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Traditionally, computer scientists define an algorithm as a list of instructions for accomplishing a single goal. This definition treats an algorithm as (1) a coherent, usually textual, single object that (2) can be separated from its technological execution. Instead, we argue for the usefulness of studying algorithms in and as action. Algorithms-in-action, particularly computational algorithms, depend on actors outside them: the sources of the data they require as inputs, the machines that execute them, the storehouses that maintain their results and make them available for other processes, and so on. Algorithms are not stable texts but rather more-or-less stable agglomerations of people, machines, policies, data, and so on whose dimensions and components change over time. Our talk will examine the multiplicity and contingency of algorithms through two case studies from very different algorithmic sites -- architectural software, and online dating services. Using those sites as springboards, it will argue that taking algorithms as multiple rather than singular and as material agglomerations rather than discursive texts opens up new entry points for creative and critical practice in design, the arts, and engineering.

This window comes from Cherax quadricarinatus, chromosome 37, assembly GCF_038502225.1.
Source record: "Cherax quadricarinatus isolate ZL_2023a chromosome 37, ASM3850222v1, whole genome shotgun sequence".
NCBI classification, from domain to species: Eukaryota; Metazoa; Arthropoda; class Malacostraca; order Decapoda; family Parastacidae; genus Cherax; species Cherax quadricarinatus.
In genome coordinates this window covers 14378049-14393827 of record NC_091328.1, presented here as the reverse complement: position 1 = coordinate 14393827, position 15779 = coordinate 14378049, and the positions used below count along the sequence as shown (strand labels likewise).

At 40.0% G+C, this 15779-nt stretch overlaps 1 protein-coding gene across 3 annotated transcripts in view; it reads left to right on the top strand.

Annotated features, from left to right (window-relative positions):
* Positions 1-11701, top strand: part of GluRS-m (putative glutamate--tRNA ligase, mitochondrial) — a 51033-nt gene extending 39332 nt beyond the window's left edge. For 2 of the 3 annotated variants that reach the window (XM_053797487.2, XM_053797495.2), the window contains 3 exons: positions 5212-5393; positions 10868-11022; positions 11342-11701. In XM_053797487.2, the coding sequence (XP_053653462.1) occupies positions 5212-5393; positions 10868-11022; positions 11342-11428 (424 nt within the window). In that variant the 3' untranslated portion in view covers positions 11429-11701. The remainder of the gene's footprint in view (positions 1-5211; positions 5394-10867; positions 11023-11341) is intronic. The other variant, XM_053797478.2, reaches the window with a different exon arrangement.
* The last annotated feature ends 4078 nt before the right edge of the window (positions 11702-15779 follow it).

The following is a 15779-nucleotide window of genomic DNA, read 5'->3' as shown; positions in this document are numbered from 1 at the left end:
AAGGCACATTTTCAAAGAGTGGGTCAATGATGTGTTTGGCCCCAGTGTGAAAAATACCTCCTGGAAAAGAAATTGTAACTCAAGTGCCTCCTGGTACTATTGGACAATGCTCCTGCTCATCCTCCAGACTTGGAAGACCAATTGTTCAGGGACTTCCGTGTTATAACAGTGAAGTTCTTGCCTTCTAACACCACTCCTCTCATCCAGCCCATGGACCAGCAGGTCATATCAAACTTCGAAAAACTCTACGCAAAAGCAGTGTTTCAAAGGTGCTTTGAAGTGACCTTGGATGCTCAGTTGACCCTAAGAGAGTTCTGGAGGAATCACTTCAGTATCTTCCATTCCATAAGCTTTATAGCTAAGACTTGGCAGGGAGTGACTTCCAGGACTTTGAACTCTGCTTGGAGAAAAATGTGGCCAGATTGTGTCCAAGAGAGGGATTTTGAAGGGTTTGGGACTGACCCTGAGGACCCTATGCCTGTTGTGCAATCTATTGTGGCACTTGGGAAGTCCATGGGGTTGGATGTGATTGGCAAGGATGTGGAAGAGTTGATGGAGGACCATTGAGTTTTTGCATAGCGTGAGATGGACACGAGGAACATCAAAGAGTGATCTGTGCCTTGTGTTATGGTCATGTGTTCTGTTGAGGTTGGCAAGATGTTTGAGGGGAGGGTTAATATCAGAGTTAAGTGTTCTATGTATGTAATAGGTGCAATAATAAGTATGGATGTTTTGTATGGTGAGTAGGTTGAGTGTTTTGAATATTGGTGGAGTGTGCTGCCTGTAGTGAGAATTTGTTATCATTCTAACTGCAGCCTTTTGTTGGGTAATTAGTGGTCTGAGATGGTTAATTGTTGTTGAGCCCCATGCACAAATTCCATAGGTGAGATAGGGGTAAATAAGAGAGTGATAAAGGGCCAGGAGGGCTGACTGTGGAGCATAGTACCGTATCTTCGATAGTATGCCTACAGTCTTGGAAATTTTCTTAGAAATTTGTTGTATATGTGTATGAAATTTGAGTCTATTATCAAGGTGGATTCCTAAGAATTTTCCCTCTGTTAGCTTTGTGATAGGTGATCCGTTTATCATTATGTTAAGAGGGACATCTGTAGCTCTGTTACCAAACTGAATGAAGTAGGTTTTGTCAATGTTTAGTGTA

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- 1. The algorithm multiple, the algorithm material Laura Devendorf Elizabeth Goodman School of Information, UC Berkeley
- 2. The algorithm as rule set Donald Knuth, The Art of Programming (1969), p27
- 3. Case study: online dating Eharmony.com
- 4. Where is the algorithm?
- 5. Where is the algorithm?
- 6. Where is the algorithm?
- 7. Algorithms as multiple Annemarie Mol, The Body Multiple, pp 17–18
- 8. The algorithm, multiplying
- 9. CASE STUDY: DIGITAL FABRICATION MACHINES Jason Kelly Johnson and Michael Shiloh, 2013
- 10. The algorithm material
- 11. The algorithm material
- 12. The algorithm material
- 13. The algorithm material
- 14. Writing the algorithm
- 15. :>> Shift From objects to relationships
- 16. Body & Machine Costumes by Fortunato Depero for his ballet ‘Machine of 3000’ (1924) Oskar Schlemmer, Slat Dance (1927)
- 17. Being the Machine
- 18. THANKS! Donald Knuth, The Art of Programming (1969), p27 Laura Devendorf www.artfordorks.com Elizabeth Goodman www.confectious.net

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